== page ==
BANGKOK (Reuters) – A pandemic-exacerbated surge in Thai bad loans to nine-year highs and the end of a debt payment holiday are prompting buyers of distressed debt to embark on a shopping spree in Southeast Asia’s second-biggest economy.
About 6.89 trillion baht ($221 billion) of outstanding Thai debt – or 42% of total lending – has been under relief programmes that include payment deferment and reduction, interest rate reduction and restructuring.
The most significant of these – a government-mandated six month debt payment holiday – ended on Thursday.
The Bank of Thailand has said it does not expect sudden and large defaults, but its former chief Veerathai Santiprabhob, whose term ended last month, warned in August bad debt could jump as the economy slumped.
The country’s biggest distressed debt manager, Bangkok Commercial Asset Management <BAM.BK>, told Reuters it will spend 12 billion baht to acquire sour loans with a face value of about 40 billion baht this year.
“We will focus on buying debt this year and next,” Bunyong Visatemongkolchai, the bank’s executive board chairman said, adding it planned to issue 25 billion baht of bonds to fund purchases.
Its shares are up 11% this year, versus a 23% drop for the main stock index <.SETI>.
Easy credit for consumers and businesses for years have prompted many warnings about the dangers of the household debt malaise in Thailand. Those are now proving prescient as the pandemic batters businesses, leaving as many as three million people without work.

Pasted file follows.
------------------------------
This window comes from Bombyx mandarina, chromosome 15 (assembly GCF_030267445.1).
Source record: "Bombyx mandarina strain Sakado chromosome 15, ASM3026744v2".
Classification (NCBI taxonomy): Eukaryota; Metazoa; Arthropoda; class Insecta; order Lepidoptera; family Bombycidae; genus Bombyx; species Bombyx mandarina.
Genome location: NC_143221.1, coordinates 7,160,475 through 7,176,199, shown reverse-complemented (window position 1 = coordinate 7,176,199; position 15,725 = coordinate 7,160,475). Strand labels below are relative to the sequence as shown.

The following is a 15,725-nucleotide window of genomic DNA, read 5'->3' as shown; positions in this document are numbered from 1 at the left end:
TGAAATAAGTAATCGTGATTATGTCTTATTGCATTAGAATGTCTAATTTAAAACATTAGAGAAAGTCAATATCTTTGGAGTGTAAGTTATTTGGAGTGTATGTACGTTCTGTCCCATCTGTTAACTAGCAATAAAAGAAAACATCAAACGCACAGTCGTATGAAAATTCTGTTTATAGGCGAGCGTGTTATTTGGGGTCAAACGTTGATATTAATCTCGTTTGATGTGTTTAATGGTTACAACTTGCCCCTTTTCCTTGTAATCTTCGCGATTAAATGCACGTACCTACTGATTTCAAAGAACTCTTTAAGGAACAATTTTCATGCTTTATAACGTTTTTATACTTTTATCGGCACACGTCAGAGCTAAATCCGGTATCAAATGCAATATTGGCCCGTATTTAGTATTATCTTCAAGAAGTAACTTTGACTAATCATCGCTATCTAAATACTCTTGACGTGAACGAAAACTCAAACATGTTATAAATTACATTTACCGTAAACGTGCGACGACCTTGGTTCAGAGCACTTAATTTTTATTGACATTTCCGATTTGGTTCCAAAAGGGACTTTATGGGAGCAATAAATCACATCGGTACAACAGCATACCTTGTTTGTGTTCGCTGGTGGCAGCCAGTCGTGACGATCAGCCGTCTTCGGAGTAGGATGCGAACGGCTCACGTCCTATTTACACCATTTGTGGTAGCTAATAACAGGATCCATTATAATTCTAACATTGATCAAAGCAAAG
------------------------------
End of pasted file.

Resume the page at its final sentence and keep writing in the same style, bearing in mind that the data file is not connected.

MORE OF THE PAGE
Thai household debt is among Asia’s highest, at 83.8% of GDP as of June, the highest level since 2003, while the central bank predicts the trade and tourism-dependent economy could shrink by a record 7.8% this year.
Months of protests against the government and the monarchy could further slow a recovery for the economy.
For a graphic on Thailand’s economy and tourism:
Thailand’s non-performing loans amounted to 509 billion baht as of June, a nine-year high of 3.09% of total lending, versus 2.98% at the end of 2019. Loans with a significant increase in credit risk hit 7.48% of lending, up from 2.79% at the end of last year.
Banks prefer keeping distressed assets in house to avoid expensive write-downs, but sometimes see no option but to sell.
For a graphic on Bad loans at Thai banks:
“We will sell debt of businesses that have no potential,” said Atipat Asawachinda, first senior vice president of Kasikornbank <KBANK.BK>, which plans to offload 10 billion baht of bad debt this year.
JMT Network Services <JMT.BK>, the biggest buyer of distressed consumer loans, will spend a record 6 billion baht buying debt this year, CEO Sutthirak Traichira-aporn said.
“The amount of debt being sold in the market is so great that we don’t have time to choose,” he said, noting it had acquired debt with a face value of 12 billion baht at an average 84% discount in the first half.
JMT’s shares have surged 66% this year.
Sutthirak said relief measures had only delayed the souring of loans, likening them to holding water behind a dam, “If there is too much, it will break out”.
(Reporting by Orathai Sriring and Satawasin Staporncharnchai; Additional reporting by Sumeet Chatterjee in Hong Kong; Editing by Ed Davies and Edwina Gibbs)